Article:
Written by The Business Journal Staff
Supporters of “green” energy sources like biodiesel are turning up the heat on California state lawmakers in an effort to secure additional financial incentives to produce more of the cleaner-burning fuel right here in the Golden State.
Governor Jerry Brown has earmarked nearly a quarter of a billion dollars in his most recent budget for boosting biofuel production in California and one biofuel company president wants to ensure that money gets to in-state producers.
Russ Teall, founder and president of Ventura-based Biodico Sustainable Biorefineries, sent a letter last week to state lawmakers asking them to support the governor’s Biofuel Initiative, which allocates $210 million in the Greenhouse Gas Reduction Fund to “incentivize” in-state production of low carbon biofuels.
Teall has received lobbying support from the California Biodiesel Alliance, a nonprofit industry trade organization formed in 2006 to promote the growing market for biodiesel in California.
Biodiesel, a substitute for petroleum-based diesel fuel, is typically derived from plant and vegetable sources and is much cleaner burning than fossil diesel.
Noting that 80 percent of the biofuel currently consumed in California is imported, Teall argues that the reliance on out-of-state energy sources “takes jobs away from the local economy.”
Fresno Mayor Ashley Swearengin and newly elected Valley Assemblymember Dr. Joaquin Arambula agree. Both appeared this week in Sacramento before the Assembly’s Budget Subcommittee, testifying that increased investment of Greenhouse Gas Reduction Fund dollars in the Fresno area would help make a significant dent in the area’s notoriously poor air quality — and boost the economy by creating more jobs.
Over the next few weeks, legislators in Sacramento plan to finalize the Greenhouse Gas Reduction Fund allocations and in his letter, Teall pleaded with lawmakers to think local.
“California is leading the way in greenhouse gas reduction goals, but the state is still far behind when it comes to creating jobs by incentivizing in-state biofuel production,” Teall wrote.
“California producers provide less than 20 percent of the state’s low carbon fuels, with a majority coming from other states and nations that subsidize their biofuel producers to export their biofuel to California,” Teall added. “The playing field needs to be leveled so that Californians can enjoy the economic benefits of the demand for biofuel that AB 32 and the Low Carbon Fuel Standard have generated.”
AB 32, the California Global Warming Solutions Act of 2006, requires California to sharply reduce its greenhouse gas emissions and was the first law of its kind to be passed in the U.S.
In his letter, Teall told lawmakers, “California’s economy needs good sustainable job growth. Our company is a prime example of how government, business, academia and the military can come together to create jobs in one of the most impoverished regions of the state. Our facility, in the heart of the San Joaquin Valley, is fully energy self-sufficient, utilizes advanced technology that curbs air pollution, reduces electricity use, generates jobs for the local economy and makes our fuel supply more secure.”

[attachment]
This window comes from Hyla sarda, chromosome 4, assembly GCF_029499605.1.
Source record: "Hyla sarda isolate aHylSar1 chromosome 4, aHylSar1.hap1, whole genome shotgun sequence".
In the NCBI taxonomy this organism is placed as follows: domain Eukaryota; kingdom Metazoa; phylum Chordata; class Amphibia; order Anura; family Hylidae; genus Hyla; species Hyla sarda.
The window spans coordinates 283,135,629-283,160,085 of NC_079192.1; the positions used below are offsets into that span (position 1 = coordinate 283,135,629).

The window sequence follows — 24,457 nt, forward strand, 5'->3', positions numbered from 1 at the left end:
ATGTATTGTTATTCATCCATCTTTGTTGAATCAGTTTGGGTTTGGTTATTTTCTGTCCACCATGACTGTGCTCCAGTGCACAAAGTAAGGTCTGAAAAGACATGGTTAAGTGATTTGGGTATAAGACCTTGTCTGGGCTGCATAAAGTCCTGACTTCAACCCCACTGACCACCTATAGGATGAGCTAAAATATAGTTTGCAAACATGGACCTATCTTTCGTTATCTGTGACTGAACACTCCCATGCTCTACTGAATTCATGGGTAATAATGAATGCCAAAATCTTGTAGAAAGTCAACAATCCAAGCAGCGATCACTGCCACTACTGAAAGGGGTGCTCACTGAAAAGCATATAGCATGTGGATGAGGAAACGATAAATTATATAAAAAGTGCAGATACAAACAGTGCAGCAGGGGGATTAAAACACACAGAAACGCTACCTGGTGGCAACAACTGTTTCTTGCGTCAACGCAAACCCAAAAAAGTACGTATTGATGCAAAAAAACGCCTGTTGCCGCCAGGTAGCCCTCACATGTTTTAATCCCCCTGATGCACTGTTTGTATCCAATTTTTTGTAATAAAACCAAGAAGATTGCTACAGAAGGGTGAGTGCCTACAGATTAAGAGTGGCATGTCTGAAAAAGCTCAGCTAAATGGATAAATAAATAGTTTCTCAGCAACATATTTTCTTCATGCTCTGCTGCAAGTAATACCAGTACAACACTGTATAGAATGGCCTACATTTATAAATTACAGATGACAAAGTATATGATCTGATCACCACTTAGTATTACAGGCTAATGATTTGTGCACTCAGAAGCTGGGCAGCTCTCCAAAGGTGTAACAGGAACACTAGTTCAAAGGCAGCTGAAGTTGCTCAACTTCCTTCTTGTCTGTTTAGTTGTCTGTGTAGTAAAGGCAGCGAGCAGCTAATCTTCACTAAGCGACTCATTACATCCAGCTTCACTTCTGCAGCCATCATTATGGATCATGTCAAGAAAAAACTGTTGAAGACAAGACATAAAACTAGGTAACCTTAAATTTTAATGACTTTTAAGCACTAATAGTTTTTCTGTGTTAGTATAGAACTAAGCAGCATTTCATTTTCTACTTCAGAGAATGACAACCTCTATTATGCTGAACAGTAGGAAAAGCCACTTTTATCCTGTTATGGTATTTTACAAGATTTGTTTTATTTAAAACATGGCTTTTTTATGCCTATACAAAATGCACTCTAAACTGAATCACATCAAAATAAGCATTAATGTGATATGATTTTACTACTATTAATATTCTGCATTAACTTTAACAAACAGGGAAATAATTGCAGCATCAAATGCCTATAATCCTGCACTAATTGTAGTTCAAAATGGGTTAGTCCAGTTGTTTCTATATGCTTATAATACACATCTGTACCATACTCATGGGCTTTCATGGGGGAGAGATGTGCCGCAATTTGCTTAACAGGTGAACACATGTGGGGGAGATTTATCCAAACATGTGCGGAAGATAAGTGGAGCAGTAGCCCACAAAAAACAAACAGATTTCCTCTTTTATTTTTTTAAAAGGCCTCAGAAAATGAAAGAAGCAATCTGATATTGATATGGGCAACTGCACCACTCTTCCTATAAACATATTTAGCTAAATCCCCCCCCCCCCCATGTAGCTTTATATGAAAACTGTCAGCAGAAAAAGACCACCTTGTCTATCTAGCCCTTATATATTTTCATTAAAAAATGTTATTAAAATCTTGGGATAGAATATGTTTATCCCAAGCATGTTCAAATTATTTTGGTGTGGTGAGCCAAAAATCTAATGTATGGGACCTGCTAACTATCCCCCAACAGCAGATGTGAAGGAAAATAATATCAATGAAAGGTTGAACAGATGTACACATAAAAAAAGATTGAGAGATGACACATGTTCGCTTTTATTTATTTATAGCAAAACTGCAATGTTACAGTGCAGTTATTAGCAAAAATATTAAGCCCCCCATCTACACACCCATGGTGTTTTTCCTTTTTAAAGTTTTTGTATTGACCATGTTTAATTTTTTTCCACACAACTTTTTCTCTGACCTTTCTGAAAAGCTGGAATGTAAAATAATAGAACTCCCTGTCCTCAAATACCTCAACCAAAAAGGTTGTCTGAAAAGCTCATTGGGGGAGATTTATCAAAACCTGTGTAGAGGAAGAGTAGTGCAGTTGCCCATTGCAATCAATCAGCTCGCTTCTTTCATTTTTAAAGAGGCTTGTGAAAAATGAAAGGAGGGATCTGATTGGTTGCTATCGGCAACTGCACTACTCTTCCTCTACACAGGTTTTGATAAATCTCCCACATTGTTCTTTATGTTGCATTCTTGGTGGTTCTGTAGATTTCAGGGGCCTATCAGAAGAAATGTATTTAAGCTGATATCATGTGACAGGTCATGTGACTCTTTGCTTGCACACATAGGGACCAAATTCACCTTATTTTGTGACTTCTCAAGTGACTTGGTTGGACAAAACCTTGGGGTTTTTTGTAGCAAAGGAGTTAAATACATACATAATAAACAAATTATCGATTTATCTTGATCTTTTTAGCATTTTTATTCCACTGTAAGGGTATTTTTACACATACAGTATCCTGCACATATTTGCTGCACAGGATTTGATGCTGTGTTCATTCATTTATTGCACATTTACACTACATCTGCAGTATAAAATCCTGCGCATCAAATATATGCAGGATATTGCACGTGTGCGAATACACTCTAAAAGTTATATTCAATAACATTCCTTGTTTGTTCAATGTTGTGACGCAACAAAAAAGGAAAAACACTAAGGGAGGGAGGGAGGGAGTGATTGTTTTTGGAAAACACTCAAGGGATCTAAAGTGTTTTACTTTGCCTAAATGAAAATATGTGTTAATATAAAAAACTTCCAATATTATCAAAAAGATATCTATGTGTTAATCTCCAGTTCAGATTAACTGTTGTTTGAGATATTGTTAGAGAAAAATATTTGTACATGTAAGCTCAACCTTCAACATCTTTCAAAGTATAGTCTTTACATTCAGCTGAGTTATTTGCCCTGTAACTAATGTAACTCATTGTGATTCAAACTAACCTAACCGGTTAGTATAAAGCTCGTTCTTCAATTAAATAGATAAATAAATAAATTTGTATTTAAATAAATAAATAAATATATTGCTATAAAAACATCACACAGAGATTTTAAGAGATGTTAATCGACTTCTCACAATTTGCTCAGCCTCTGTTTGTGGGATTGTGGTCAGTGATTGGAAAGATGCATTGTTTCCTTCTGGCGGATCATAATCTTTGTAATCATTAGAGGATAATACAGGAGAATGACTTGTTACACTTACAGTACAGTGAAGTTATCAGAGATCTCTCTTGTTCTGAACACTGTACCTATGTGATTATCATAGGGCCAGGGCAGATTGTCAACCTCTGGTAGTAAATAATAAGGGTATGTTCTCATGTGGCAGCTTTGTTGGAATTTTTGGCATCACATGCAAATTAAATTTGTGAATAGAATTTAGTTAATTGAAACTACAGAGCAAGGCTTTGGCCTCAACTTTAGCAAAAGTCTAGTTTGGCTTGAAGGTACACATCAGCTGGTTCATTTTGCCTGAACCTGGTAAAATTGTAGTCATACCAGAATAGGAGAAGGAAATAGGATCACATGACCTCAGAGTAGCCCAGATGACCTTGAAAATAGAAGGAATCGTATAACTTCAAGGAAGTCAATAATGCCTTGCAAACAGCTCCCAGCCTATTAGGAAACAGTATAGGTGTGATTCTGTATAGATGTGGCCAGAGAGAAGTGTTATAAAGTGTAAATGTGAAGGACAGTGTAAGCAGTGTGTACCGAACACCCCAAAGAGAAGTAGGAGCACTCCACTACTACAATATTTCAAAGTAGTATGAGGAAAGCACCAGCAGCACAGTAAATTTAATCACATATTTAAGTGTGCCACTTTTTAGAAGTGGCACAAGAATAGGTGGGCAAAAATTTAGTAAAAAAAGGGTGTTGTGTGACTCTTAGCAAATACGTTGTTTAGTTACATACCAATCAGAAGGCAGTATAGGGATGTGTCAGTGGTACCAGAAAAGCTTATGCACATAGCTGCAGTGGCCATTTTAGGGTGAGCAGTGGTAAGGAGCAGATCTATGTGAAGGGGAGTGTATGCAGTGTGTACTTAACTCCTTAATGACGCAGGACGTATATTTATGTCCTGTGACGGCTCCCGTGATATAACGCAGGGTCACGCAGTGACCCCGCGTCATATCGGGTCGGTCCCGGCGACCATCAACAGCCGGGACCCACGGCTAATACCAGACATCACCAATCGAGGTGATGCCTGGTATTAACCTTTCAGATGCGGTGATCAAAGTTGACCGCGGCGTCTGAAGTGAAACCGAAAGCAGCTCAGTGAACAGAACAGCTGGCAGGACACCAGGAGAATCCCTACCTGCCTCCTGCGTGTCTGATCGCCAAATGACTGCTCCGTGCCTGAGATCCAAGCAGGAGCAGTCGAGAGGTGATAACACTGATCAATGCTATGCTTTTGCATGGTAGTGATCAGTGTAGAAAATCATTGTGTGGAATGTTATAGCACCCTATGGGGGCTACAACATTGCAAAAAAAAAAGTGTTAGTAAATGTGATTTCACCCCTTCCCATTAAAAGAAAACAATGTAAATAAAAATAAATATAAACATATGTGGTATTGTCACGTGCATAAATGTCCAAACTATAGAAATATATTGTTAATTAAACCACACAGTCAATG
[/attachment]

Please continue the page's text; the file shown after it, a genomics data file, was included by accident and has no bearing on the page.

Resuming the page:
Biodico, which was profiled in the December 15, 2015 edition of The Business Journal, recently opened the world’s first self-sufficient, self-generating biofuels facility in Fresno County.
Located outside Five Points, the $6.8 million Biodico Westside facility was funded in part by a $2.8 million grant from the California Energy Commission. Additional contributions came from the U.S. Navy, UC Davis, Fresno State, West Hills Community College as well as the company’s private investors.
Teall said Biodico Westside has the capacity to produce up to 20 million gallons of biodiesel a year and when fully operational, will create more than 45 new jobs while at the same time lowering the price of fuel and increasing the local tax base.
During a speech at the 2016 California Biodiesel Conference, held Feb. 24 in Sacramento, Jennifer Case, chair of the California Biodiesel Alliance (CBA), echoed Teall’s call for greater investment in biofuels across the Golden State.
“We are enjoying the environmental benefits of the low carbon fuel standard, but the vast majority of the economic benefit is being enjoyed by South America, Asia and other parts of the United States,” said Case, who is president of New Leaf Biofuel, a small biodiesel producer in San Diego.
Using a David vs. Goliath analogy to describe the current battle between fossil fuel and “green” energy producers, Case predicted that renewable energy sources like biofuels will ultimately prevail because “renewable is where the innovation, jobs, opportunity and passion are.”
Case also praised recent biodiesel industry policy successes in California that she said have lead to increased “regulatory stability.”
Teall echoed those sentiments in his recent letter to Sacramento legislators. “With support like yours for in-state biofuel production and a proper allocation of Greenhouse Gas Reduction Funds, California will serve as an outstanding example for generating new jobs in places that need it the most, while also improving the environment and providing energy security. There is a green wave about to wash over California and it can be harnessed to create a vibrant new economy in disadvantaged communities in your district. California is leaving a lot of money on the table by exporting the economic benefits of biofuel production to other states and countries.”
George Lurie | Reporter can be reached at:
490-3464 or e-mail firstname.lastname@example.org